Personally I wouldn't worry about polishing sprites until you're satisfied that the basic engine works but I would make the effort to make sure that my placeholder or prototype sprites are approximately the same shape and colour as what you plan on eventually using. Otherwise you're very likely to run into bugs and design problems later on (for example, don't use a block when the final sprite is going to be a non geometric shape like a fish or a star.)
I prefer not to use the editor included in Construct, I make all the images in paint.net or photoshop, save them to disk and update them when I decide some polish is needed in case a change I made in the graphics causes some kind of problem and I need to revert back to an earlier version of the sprite to figure out what caused the issue. Don't get me wrong, the editor is perfectly good but an external program gives me more control over masks and transparency.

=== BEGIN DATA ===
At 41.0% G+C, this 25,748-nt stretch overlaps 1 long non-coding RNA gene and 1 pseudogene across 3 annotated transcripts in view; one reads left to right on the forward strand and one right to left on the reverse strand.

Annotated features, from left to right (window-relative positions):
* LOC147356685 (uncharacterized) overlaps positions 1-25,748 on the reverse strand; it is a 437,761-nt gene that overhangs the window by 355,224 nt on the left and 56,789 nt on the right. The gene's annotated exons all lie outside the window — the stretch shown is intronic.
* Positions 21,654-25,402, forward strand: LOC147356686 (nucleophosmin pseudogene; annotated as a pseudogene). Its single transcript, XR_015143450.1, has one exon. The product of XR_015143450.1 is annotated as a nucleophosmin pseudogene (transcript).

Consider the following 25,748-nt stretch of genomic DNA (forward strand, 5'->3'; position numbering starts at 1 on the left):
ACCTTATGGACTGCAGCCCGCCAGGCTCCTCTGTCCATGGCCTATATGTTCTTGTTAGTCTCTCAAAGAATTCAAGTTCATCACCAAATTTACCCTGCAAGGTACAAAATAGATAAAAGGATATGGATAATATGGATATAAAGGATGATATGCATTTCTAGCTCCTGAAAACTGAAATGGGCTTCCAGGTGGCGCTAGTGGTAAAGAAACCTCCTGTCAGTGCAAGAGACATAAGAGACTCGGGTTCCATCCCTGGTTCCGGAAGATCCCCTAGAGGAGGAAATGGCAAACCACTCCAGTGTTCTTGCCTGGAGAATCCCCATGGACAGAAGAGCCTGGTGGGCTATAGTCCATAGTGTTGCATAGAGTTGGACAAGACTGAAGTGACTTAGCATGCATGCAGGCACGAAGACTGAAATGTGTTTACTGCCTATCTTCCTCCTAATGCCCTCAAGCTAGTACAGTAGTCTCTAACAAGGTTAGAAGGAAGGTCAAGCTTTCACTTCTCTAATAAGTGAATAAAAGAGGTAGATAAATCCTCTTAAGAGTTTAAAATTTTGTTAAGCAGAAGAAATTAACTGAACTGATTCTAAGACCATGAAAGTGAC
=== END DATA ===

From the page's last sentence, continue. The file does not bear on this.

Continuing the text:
Prototyping before you bother polishing also makes sure you don't spend hours polishing and perfecting some lovely tiling textures before you notice that you need some additional sprites that you never accounted for and won't fit without scrapping a lot of the work and having to go back to the drawing board. Or worse still, that the sprites just flat out don't work for what you had in mind.
Most games, even the massive budget triple A titles look like blocky crap right up until the last few weeks before release when the developers are sure that everything works the way it should.